As Hong Kong continues to emerge as one of the most rapidly growing markets in the APAC region and a global financial center, it has garnered increased attention from multinational corporations. The companies that expand their operations to Hong Kong experience numerous benefits – a highly educated, English-speaking population, an open and fast-growing economy and a business environment highly receptive to international investment. But Hong Kong’s payroll policies and regulations, as outlined in its extensive Employment Ordinance, can make hiring employees pretty complicated.
Perhaps the main reason for the confusion is a result of Hong Kong’s history. Hong Kong was under British control until 1997, and is now considered a Special Administrative Region of China. While its labor policies initially were influenced by Great Britain, they are gradually being revised to be more similar to those of China. As these employment laws continue to change, employers can be hard pressed to ensure they meet compliance when leveraging the Hong Kong workforce.
Fortunately, CloudPay’s team of worldwide experts stays up to date with all of these changing regulations, helping companies to comply with Hong Kong’s unique laws and regulations in the following areas:
Employers in Hong Kong must ensure that they keep proper records for each employee’s wage and employment history, and all accounting and payroll records must be kept for at least seven years. In addition, all payments must be made on the last day of the wage period, with the potential of imprisonment if payments are missed.
All employees are entitled to rest days, statutory holidays and paid annual leave. They also receive sickness allowance, equal to four-fifths of their average daily wages. Similarly, employees are entitled to maternity leave pay, which is also four-fifths of their average daily wages. Hong Kong’s maternity protection laws also make it illegal to dismiss a pregnant employee from the time she informs her employer of her pregnancy until she returns to work.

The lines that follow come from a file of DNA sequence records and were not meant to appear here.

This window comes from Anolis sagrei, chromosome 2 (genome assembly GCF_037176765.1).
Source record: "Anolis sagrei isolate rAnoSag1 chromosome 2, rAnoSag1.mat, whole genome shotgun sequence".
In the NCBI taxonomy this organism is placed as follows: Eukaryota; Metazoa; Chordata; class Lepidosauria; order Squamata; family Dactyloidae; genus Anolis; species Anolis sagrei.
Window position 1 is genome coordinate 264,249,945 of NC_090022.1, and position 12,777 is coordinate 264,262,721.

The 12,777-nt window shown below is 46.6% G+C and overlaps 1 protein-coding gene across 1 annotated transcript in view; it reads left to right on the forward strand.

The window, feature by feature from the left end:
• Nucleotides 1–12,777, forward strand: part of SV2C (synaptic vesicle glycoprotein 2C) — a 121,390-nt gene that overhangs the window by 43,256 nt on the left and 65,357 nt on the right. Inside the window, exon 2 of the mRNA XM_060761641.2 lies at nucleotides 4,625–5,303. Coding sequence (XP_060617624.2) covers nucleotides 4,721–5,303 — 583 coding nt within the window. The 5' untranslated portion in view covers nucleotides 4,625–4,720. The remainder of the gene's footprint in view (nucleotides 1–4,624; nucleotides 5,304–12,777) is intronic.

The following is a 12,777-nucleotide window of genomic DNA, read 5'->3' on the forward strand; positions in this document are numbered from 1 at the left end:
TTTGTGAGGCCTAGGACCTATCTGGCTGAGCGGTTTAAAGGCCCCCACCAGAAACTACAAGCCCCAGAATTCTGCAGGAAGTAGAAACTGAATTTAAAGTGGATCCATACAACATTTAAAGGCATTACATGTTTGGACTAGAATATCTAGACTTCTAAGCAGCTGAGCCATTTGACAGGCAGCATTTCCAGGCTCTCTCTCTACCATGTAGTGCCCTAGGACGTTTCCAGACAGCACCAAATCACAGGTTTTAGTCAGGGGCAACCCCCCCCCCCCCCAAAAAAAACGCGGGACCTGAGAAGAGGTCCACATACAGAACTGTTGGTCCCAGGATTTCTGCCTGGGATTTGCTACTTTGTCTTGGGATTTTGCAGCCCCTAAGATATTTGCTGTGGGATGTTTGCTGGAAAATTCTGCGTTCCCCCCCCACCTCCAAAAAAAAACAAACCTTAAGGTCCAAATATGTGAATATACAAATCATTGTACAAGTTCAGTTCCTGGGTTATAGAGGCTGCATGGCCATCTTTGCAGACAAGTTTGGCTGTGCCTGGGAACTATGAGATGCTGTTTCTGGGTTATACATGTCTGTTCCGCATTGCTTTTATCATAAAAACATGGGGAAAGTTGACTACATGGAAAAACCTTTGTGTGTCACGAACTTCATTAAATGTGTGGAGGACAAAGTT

Employees in Hong Kong who are dismissed due to redundancy or layoffs are eligible for severance payment, as long as they have been working for the employer for a minimum of 24 months. Long service severance payments are given to employees who have worked at least five years under a continuous contract and are dismissed due to reasons besides serious misconduct or redundancy, or if they resign due to grave illness or old age.
Protection against Anti-Union Discrimination
According to Hong Kong’s Employment Ordinance, each employee has the right to join a trade union and take part in associated activities. Employers are prohibited from dismissing or penalizing employees who join a trade union.
While there are severe consequences for employers who violate the above regulations, working with the right payroll provider can help avoid noncompliance when compensating employees in Hong Kong. But the Employment Ordinance is only one aspect of payroll – there are still several other areas that employers must understand when compensating their Hong Kong employees. Check back soon for our next installment to learn more about Hong Kong’s complicated payroll regulations.